WHO KNEW, Mr. Magoo? Who knew, until this week, that you were a cartoon character of ridicule? Who knew that you were "an ill-tempered and incompetent blind man," rather than an eccentric, avuncular and nearsighted old guy with a knack for causing accidents without being injured in them?
Once upon a time, we laughed.
But, it turns out, not everyone thought Mr. Magoo was funny.
Blind people, many of whom were kids when Mr. Magoo had his own television show, were glad to see him retire in the late 1960s. (I, on the other hand, was sorry to see him go.)
Now the blind are upset about Magoo's return from the darkness.
Calling the squinting, peach-nosed character an insult, the Baltimore-based National Federation of the Blind has called on Disney to stop making a new Mr. Magoo movie, with Leslie Nielsen in the title role, that is due out at the end of the year.
The NFB says the stereotype of Mr. Magoo is as offensive to the blind as Little Black Sambo and Amos 'n' Andy are to blacks. "The Disney people have dragged Mr. Magoo back from richly deserved obscurity in the hope that Americans will think it's funny to watch an ill-tempered and incompetent blind man stumble into things and misunderstand his surroundings," said Marc Maurer, president of the organization.
Oh, Magoo, you've done it again.
As a kid -- and then some -- I used to look forward to "Mr. Magoo's Christmas Carol." It was an hourlong network special that featured Magoo (voiced by Jim "Thurston Howell III" Backus) as Scrooge, and I thought the Goo Man deserved an Emmy. He was a master thespian! As I recall now, Magoo played Scrooge straight-ahead, as a dramatic, not comical, character. Nor was Scrooge portrayed as blind, or even nearsighted.
But let's face it. In all the other Magoos -- particularly his half-hour cartoon shows on NBC and CBS, still available on cable -- he was funny because he couldn't see. (Or refused to wear corrective lenses.)
He was funny because of a handicap.
And he was funny because he was a cartoon -- a fiction, made from lines drawn on paper.
Now Disney wants to revive Magoo and make him human, in the person of Nielsen, a comic actor with fairly strong box-office appeal. (Can't Hollywood come up with an original movie? What's with all the revivals of old cartoon characters anyway? Coming July 16 to a theater near you: "George of the Jungle.") In a statement this week, Disney said the movie portrays Mr. Magoo as "a kindly gentleman who is nearsighted, not blind" and "does not in any way make fun of or demean blind people."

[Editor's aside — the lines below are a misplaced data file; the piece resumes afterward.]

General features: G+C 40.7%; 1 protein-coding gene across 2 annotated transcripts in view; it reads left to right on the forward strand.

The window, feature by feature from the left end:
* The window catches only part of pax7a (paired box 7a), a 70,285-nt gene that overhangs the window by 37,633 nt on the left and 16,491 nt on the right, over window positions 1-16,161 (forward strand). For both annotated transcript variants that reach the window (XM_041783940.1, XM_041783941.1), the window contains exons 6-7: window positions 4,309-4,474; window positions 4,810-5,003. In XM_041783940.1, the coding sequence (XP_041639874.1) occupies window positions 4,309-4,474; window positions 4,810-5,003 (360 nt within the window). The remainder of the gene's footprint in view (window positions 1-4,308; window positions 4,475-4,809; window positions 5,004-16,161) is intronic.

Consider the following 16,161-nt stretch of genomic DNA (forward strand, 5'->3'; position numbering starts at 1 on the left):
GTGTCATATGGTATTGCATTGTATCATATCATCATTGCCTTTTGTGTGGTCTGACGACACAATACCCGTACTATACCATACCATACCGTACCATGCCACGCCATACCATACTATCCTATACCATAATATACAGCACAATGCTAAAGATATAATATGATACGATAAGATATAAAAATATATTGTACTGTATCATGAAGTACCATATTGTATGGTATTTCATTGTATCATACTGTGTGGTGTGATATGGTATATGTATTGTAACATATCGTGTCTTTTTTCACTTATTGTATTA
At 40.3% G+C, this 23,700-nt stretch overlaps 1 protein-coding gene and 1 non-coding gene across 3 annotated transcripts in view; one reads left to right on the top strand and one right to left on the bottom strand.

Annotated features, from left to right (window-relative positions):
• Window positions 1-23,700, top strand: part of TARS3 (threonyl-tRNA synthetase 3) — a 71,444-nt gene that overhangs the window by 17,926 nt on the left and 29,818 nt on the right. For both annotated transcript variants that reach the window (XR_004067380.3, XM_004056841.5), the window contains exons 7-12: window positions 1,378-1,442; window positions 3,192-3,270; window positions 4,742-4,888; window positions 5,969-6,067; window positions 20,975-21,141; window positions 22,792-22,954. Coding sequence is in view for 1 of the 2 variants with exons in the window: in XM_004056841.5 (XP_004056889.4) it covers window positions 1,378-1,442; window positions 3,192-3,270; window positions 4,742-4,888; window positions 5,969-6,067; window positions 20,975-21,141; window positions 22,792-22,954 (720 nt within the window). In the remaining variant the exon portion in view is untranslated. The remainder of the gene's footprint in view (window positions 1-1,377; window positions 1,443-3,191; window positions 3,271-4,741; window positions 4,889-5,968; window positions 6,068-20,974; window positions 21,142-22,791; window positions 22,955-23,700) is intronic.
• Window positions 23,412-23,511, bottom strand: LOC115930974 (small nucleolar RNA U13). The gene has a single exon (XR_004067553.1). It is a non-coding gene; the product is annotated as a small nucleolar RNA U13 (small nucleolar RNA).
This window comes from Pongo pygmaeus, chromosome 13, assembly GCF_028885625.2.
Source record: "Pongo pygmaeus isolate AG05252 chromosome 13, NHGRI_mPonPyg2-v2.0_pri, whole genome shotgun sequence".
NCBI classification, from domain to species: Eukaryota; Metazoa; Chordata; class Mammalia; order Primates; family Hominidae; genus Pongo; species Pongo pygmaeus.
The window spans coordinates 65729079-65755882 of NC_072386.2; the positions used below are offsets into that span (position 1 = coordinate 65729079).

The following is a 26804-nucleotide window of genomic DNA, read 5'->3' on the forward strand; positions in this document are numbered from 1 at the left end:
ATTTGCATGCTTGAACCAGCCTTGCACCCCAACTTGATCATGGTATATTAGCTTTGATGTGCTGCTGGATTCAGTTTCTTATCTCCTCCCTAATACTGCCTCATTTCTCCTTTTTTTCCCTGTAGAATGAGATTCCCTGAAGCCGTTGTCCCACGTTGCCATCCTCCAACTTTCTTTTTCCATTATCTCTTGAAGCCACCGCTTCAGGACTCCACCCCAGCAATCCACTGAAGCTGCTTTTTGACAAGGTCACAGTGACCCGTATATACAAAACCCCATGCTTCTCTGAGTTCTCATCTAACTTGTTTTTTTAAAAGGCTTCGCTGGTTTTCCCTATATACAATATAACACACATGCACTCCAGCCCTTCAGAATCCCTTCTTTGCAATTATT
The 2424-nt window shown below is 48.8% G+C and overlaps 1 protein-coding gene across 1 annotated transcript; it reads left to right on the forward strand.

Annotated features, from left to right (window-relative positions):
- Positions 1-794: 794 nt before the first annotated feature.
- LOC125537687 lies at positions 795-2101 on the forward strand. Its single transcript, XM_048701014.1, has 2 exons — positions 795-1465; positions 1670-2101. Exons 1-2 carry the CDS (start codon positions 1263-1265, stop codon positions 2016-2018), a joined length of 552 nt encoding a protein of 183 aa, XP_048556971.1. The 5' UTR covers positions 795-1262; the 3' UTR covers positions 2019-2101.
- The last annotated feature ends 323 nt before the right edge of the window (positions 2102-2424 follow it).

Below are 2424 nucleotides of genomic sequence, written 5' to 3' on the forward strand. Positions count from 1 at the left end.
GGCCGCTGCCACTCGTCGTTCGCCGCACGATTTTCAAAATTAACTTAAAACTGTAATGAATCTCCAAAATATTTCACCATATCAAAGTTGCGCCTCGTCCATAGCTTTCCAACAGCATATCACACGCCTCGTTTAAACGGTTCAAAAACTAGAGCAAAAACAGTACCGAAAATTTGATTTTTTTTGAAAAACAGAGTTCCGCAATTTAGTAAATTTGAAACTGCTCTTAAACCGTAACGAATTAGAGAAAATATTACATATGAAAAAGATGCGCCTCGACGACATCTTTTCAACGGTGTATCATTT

Anybody out there believe a comic film about Mr. Magoo won't be based on slapstick exploitations of his handicap? If I were blind, I'd be angry at the prospect of movie theaters full of kids laughing hysterically at the antics of a blind man (mistaking livestock for people, driving his car on sidewalks, trying to make cash withdrawals from soda machines).
"Mr. Magoo did a great deal of damage to my image of myself as a human being," says Marie Cobb of Baltimore, a delegate at the NFB convention in New Orleans.
I'll bet most of us who have the blessing of sight never even thought about this until the NFB raised the issue. Any baby boomer out there remember your parents snapping the TV off with an admonition that you not watch Mr. Magoo because he mocks the blind?
Yeah, I know. Whatever happened to fun?
Part of the answer is this: Fun comes with new rules, one of which says you don't make humor out of things people cannot control -- their skin color, their ethnic origin, their physical conditions. So I guess the very nature of Magoo violates that rule.
The thing is, I can't join in demanding Disney stop production of the movie, because I think all filmmakers -- from the obnoxious megacorporation to the grunge independent -- should be allowed to produce any movie they choose. We don't like it, we don't buy it.
So here's where I leave it: Mr. Magoo was funny once, before the rules changed. The cartoon was of a certain time and place, with no offense meant by its creators. (They always made sure the Goo Man prevailed, after all.) But humor based on a handicap? We can do better than that now.
Disney gets the flak it deserves. Criticism by, in this instance, the National Federation of the Blind, is the price it pays for a lack of originality, for betraying the joy of imagination, for reaching back 30 years to recycle a character who should have been allowed to rest in his one-dimensional cartoon world.
Disney has millions, probably billions. But it's all muscle and no brains.
This Just In appears each Monday, Wednesday and Friday. Contact Dan Rodricks by voice mail at 410-332-6166; e-mail at TJIDAol.com; or address letters to The Sun, 501 N. Calvert St., Baltimore 21278.
Pub Date: 7/04/97